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To Bid You Farewell

Mausoleum for the Sabey family in Oakwood Cemetery, 940 Comstock Avenue, next to Syracuse University, in Syracuse, Onondaga County, New York. John Sabey, Sr. (1800-1873) was an Anglo-American hat maker. His son, John Sabey, Jr. (1829–1904) got into trouble when he went bankrupt in 1880 and his creditors accused him of conspiring to commit fraud with his brother and their bookkeeper. He attempted suicide, but survived to the ripe old age of 75.

Oakwood Cemetery was designed by landscape architect Howard Daniels and opened in 1859. It is a secular Victorian “rural” or “garden” style cemetery where over 60,000 people are interred in 160 wooded acres.

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The Apostle in Triumph

Monument for Ira A. (1811-1870) and Esther (1816-1898) Cobb in Oakwood Cemetery, 940 Comstock Avenue, next to Syracuse University, in Syracuse, Onondaga County, New York. This combination of an anchor tied to a Greek column makes for a unique and interesting monument. Ira was born in Connecticut but came to Onondaga County at an early age. He was a supporter of the antislavery and temperance movements and a member of the Reformed Dutch Church. An anchor in cemetery symbolism is strongly associated with Christianity.

Oakwood Cemetery was designed by landscape architect Howard Daniels and opened in 1859. It is a secular Victorian “rural” or “garden” style cemetery where over 60,000 people are interred in 160 wooded acres.

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Requiem

Abandoned gatekeeper’s office and house in Oakwood Cemetery, 940 Comstock Avenue, next to Syracuse University, in Syracuse, Onondaga County, New York. There is very little information online about this building, however, I’ve read it was designed by H. Q. French and Co. and built circa 1927.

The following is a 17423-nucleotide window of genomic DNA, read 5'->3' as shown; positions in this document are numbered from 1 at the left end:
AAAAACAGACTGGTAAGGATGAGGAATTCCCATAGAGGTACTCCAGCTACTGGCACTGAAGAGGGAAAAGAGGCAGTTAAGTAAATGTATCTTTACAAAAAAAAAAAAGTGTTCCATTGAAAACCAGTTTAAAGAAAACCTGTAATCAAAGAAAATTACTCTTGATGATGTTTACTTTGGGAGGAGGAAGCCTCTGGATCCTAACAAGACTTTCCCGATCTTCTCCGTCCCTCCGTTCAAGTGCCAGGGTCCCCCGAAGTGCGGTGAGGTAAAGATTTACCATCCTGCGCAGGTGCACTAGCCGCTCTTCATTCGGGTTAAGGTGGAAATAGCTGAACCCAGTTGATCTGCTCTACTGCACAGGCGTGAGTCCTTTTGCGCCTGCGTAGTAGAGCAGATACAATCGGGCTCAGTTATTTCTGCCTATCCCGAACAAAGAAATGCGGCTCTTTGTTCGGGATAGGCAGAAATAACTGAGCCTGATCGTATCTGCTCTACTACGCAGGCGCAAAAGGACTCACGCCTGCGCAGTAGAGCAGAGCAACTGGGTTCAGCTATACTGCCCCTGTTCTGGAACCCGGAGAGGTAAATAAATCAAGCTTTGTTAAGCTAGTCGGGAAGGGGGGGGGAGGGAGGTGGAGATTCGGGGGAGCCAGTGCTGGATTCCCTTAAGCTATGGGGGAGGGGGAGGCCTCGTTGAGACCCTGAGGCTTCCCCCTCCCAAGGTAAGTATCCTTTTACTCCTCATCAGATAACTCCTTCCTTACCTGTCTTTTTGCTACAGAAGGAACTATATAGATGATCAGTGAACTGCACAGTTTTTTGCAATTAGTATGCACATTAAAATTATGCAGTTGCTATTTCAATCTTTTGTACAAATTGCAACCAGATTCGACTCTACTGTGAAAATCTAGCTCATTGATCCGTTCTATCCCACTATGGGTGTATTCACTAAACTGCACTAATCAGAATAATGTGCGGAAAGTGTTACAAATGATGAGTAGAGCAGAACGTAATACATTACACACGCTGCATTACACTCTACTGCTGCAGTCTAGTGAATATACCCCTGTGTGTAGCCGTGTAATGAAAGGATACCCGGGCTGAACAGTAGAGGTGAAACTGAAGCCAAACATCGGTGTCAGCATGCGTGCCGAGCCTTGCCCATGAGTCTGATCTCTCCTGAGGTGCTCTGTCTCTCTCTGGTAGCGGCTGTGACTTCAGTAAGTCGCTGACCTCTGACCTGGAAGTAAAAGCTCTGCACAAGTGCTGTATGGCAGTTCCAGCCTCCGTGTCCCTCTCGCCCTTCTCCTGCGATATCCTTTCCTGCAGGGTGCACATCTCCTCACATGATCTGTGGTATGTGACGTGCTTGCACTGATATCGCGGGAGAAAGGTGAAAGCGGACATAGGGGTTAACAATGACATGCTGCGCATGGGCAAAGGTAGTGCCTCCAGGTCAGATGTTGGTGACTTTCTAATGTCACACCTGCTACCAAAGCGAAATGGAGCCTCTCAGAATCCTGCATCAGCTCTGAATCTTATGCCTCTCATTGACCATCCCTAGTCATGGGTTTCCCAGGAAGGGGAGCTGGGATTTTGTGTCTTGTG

Oakwood Cemetery was designed by landscape architect Howard Daniels and opened in 1859. It is a secular Victorian “rural” or “garden” style cemetery where over 60,000 people are interred in 160 wooded acres.

References:

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The Twilight is My Robe

Mausoleum for the Green family in Oakwood Cemetery, 940 Comstock Avenue, next to Syracuse University, in Syracuse, Onondaga County, New York. At least three generations of Greens are interred here, most prominently John A. Green (1828-1872) and his wife Jane (1800-1889). John was supposedly a brigadier general in command of a Union “24th Brigade” during the American Civil War, but scant information exists online about that particular unit. General Benjamin Butler mentioned him in his memoirs as a “confidential friend of the governor.” He was a founding member of the Onondaga Historical Association.

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Elk’s Rest

Statue entitled “Elk’s Rest” in Oakwood Cemetery, 940 Comstock Avenue, next to Syracuse University, in Syracuse, Onondaga County, New York. “Elks Rest” was a gift from Miles S. Hencle as a tribute to his mother, Eliza T. Hencle. It marks the final resting place of Benevolent and Protective Order of Elks members who died while living in the Elks National Home in Bedford, Virginia, where there is a similar statue.

Oakwood Cemetery was designed by landscape architect Howard Daniels and opened in 1859. It is a secular Victorian “rural” or “garden” style cemetery where over 60,000 people are interred in 160 wooded acres.

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Statue entitled “Elks Rest” in Oakwood Cemetery in Syracuse, Onondaga County, New York.

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Body of Clay

Monument to Jane L. Redfield (1827-1899) in Oakwood Cemetery, 940 Comstock Avenue, next to Syracuse University, in Syracuse, Onondaga County, New York. Her father, Lewis Hamilton Redfield (1792-1882) was a wealthy printer. Jane had six siblings and was never married (that I can determine). This statue was erected by her sister, Margaret Tredwell Redfield Smith.

Oakwood Cemetery was designed by landscape architect Howard Daniels and opened in 1859. It is a secular Victorian “rural” or “garden” style cemetery where over 60,000 people are interred in 160 wooded acres.

References: